Top Bay Minette, AL Assault Lawyers Near You

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    Littler Mendelson, P.C.

    Assault Lawyers | Mobile Office | Serving Bay Minette, AL

    Assault Lawyers | Mobile Office | Serving Bay Minette, AL

  • Jonathan C. McCardle, Attorney at Law, LLC

    Assault Lawyers | Fairhope Office | Serving Bay Minette, AL

    Assault Lawyers | Fairhope Office | Serving Bay Minette, AL

  • Gordon G. Armstrong, III, P.C.

    Assault Lawyers | Mobile Office | Serving Bay Minette, AL

    Assault Lawyers | Mobile Office | Serving Bay Minette, AL

  • The Nixon Firm, LLC

    Assault Lawyers | Mobile Office | Serving Bay Minette, AL

    Assault Lawyers | Mobile Office | Serving Bay Minette, AL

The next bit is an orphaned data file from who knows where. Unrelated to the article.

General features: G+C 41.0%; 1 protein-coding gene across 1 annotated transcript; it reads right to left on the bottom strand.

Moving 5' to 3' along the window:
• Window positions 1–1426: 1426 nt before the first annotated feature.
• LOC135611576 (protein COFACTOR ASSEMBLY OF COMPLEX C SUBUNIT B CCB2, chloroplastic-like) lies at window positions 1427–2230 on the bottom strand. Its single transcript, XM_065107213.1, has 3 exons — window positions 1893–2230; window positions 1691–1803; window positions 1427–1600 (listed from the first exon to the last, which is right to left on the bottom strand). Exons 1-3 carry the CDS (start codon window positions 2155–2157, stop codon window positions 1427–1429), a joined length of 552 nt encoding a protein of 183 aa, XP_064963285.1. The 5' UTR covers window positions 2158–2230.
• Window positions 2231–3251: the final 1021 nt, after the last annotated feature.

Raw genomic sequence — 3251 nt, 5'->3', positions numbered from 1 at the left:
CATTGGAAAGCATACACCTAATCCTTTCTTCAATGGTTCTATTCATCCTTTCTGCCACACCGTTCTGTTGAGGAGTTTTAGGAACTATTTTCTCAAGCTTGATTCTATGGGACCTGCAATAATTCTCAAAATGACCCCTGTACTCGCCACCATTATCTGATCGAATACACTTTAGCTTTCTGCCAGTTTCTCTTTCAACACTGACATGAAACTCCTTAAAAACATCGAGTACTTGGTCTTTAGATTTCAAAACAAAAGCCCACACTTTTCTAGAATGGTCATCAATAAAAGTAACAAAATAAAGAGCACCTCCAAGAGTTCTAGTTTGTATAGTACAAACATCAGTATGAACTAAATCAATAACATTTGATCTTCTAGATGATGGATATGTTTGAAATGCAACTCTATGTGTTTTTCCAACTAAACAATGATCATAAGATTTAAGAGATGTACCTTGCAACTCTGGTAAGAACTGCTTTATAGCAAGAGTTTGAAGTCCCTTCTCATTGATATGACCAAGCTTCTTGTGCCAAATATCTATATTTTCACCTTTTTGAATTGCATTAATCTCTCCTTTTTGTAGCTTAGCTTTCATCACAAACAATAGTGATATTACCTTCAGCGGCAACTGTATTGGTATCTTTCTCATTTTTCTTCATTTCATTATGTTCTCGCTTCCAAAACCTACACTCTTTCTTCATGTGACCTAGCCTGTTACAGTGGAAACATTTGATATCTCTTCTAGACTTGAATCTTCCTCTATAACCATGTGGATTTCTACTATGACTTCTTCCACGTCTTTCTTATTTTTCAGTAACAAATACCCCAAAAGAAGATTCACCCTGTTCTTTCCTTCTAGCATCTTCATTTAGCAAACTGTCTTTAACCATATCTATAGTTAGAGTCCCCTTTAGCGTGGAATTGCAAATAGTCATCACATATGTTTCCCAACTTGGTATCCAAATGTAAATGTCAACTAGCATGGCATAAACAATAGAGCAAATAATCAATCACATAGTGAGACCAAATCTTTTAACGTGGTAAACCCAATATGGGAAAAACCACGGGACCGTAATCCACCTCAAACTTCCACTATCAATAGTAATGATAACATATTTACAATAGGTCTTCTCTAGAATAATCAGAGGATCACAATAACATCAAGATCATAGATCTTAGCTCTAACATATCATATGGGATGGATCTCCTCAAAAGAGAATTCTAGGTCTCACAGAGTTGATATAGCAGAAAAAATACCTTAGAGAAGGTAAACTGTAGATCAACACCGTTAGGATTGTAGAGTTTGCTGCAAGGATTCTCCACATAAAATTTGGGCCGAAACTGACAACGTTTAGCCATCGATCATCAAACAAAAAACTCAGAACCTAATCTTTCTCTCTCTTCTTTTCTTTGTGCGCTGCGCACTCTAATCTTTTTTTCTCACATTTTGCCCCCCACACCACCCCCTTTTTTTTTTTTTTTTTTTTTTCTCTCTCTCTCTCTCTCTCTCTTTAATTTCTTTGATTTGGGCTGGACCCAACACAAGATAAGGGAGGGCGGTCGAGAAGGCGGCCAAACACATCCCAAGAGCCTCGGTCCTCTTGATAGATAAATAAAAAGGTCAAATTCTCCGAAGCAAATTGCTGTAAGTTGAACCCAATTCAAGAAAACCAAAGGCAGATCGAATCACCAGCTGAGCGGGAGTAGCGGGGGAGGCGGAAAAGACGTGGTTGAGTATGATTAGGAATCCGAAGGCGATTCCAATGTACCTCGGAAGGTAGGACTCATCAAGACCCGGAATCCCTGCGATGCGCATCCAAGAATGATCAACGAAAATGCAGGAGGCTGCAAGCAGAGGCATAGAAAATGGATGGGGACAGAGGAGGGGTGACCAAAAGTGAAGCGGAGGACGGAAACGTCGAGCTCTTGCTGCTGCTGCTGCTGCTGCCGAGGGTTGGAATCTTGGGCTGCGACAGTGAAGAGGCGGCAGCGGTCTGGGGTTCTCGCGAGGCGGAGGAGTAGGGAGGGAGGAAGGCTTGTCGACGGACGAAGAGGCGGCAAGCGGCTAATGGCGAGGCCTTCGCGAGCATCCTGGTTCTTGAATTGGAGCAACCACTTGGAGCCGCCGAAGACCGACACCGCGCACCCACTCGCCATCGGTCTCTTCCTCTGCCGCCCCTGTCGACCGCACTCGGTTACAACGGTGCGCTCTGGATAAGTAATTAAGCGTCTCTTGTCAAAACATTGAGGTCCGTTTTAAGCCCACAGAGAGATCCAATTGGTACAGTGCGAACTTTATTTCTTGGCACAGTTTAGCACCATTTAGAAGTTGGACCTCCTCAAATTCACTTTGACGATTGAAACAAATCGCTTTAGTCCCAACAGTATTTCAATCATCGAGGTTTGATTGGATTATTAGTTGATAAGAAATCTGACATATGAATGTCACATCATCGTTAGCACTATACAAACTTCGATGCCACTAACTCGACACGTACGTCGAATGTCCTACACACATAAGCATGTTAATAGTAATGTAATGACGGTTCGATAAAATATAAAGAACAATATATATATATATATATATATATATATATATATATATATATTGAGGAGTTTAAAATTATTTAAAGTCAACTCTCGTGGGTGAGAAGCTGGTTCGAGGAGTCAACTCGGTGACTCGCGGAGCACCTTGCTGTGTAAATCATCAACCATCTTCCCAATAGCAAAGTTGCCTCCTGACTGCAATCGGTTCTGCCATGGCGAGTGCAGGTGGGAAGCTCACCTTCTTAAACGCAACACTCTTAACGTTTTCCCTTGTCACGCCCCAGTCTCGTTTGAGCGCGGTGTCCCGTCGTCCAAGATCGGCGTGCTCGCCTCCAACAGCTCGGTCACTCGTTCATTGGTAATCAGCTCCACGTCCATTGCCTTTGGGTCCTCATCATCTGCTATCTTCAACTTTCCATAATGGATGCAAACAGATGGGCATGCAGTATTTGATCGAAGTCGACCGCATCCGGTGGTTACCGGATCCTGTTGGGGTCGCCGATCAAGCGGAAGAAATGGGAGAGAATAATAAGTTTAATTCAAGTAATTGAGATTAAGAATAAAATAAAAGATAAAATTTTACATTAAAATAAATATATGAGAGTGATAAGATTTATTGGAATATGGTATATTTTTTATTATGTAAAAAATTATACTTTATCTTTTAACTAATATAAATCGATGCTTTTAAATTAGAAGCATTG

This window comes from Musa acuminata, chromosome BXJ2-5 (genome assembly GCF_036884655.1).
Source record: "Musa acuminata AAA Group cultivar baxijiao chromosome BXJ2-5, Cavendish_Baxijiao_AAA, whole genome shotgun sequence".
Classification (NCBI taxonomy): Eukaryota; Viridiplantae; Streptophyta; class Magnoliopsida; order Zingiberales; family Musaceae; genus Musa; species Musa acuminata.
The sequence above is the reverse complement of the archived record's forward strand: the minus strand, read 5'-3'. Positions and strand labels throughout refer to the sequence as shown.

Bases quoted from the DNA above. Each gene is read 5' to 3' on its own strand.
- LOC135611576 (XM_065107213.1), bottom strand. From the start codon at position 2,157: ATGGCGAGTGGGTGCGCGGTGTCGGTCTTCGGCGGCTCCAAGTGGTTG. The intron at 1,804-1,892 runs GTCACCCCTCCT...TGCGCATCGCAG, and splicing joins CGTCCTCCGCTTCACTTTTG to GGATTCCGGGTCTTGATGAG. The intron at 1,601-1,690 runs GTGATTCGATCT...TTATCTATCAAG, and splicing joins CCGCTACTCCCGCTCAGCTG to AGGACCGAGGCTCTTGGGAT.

• Spencer E. Davis, Jr., P.C.

    Assault Lawyers | Summerdale Office | Serving Bay Minette, AL

    Assault Lawyers | Summerdale Office | Serving Bay Minette, AL

  • Hernandez & Associates Law Firm

    Assault Lawyers | Mobile Office | Serving Bay Minette, AL

    Assault Lawyers | Mobile Office | Serving Bay Minette, AL

  • Jones Walker LLP

    Assault Lawyers | Mobile Office | Serving Bay Minette, AL

    Assault Lawyers | Mobile Office | Serving Bay Minette, AL

  • Law Office of W. Donald Bolton, Jr.

    Assault Lawyers | Foley Office | Serving Bay Minette, AL

    Assault Lawyers | Foley Office | Serving Bay Minette, AL

  • Dentons Sirote

    Assault Lawyers | Mobile Office | Serving Bay Minette, AL

    Assault Lawyers | Mobile Office | Serving Bay Minette, AL

  • Rockwell & Kaufman, LLC

    Assault Lawyers | Mobile Office | Serving Bay Minette, AL

    Assault Lawyers | Mobile Office | Serving Bay Minette, AL

  • Burr & Forman LLP

    Assault Lawyers | Mobile Office | Serving Bay Minette, AL

    Assault Lawyers | Mobile Office | Serving Bay Minette, AL

  • Attorney at Law